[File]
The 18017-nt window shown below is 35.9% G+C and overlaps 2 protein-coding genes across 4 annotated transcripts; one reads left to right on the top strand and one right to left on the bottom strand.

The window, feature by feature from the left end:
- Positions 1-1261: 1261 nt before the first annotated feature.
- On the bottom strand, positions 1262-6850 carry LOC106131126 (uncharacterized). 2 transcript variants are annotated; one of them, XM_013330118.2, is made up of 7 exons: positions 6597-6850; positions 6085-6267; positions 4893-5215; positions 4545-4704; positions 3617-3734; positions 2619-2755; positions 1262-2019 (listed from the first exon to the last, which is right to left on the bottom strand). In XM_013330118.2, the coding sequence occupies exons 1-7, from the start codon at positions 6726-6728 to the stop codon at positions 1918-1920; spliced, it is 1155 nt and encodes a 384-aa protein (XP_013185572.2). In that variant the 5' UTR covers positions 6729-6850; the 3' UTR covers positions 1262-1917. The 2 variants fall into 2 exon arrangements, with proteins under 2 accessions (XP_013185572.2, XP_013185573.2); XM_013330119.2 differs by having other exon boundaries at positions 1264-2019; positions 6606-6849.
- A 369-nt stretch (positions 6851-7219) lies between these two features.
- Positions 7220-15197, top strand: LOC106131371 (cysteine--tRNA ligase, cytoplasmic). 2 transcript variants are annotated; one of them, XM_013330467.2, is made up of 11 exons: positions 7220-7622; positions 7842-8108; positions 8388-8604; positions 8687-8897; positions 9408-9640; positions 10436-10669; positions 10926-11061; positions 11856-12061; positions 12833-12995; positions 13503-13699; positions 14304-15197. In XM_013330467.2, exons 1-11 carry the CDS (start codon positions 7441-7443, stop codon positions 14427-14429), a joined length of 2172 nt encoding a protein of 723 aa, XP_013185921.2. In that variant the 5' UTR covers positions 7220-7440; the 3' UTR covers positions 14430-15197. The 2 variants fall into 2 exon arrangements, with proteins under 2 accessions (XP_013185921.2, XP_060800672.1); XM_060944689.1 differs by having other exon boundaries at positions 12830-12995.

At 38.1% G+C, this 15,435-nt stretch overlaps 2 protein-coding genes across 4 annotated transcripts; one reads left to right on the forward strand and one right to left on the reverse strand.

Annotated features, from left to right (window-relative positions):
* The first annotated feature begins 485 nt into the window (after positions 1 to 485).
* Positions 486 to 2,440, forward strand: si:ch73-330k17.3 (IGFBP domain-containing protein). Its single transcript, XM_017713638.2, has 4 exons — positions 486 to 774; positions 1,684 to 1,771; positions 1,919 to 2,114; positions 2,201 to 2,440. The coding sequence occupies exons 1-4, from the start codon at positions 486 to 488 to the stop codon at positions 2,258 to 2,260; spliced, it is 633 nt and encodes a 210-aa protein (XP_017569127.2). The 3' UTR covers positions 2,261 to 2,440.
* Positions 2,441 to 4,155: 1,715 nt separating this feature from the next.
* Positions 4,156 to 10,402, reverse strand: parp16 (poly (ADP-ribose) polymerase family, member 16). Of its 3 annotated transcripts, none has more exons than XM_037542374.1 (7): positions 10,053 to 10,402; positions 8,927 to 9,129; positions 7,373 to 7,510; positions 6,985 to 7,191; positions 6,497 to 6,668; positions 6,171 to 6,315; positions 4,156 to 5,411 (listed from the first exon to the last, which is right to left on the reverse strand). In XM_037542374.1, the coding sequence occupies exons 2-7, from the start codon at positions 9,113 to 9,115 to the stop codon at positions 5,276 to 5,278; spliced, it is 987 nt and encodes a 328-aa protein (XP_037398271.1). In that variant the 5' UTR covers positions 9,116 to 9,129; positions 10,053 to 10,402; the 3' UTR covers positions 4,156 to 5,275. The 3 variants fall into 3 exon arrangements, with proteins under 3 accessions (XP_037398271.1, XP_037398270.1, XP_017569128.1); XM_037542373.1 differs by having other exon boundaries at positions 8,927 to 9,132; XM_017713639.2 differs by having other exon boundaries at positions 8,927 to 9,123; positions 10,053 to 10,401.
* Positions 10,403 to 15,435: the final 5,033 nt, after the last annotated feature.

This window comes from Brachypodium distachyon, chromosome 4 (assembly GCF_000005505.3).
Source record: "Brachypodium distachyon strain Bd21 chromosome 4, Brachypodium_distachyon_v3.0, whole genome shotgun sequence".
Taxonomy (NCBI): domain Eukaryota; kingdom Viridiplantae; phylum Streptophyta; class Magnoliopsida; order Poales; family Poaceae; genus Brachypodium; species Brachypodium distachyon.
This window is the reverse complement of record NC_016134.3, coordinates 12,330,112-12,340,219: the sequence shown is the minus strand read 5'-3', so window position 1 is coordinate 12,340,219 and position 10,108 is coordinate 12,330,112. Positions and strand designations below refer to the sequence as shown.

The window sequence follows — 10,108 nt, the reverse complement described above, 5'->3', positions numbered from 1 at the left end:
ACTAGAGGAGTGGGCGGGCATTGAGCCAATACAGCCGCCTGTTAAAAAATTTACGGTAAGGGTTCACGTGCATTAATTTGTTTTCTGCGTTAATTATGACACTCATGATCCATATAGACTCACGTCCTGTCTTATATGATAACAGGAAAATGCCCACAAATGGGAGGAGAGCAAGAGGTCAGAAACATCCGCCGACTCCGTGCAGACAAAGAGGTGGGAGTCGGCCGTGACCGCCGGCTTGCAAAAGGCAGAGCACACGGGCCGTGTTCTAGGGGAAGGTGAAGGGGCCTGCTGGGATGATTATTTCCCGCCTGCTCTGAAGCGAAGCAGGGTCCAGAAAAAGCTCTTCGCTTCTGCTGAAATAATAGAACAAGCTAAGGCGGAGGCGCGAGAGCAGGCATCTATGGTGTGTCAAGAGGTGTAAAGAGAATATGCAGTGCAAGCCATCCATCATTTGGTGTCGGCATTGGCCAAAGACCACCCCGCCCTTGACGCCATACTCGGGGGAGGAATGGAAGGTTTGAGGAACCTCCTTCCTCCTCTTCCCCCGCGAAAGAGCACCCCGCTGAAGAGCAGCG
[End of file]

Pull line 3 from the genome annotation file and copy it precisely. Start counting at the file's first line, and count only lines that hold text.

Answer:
- Positions 1-1261: 1261 nt before the first annotated feature.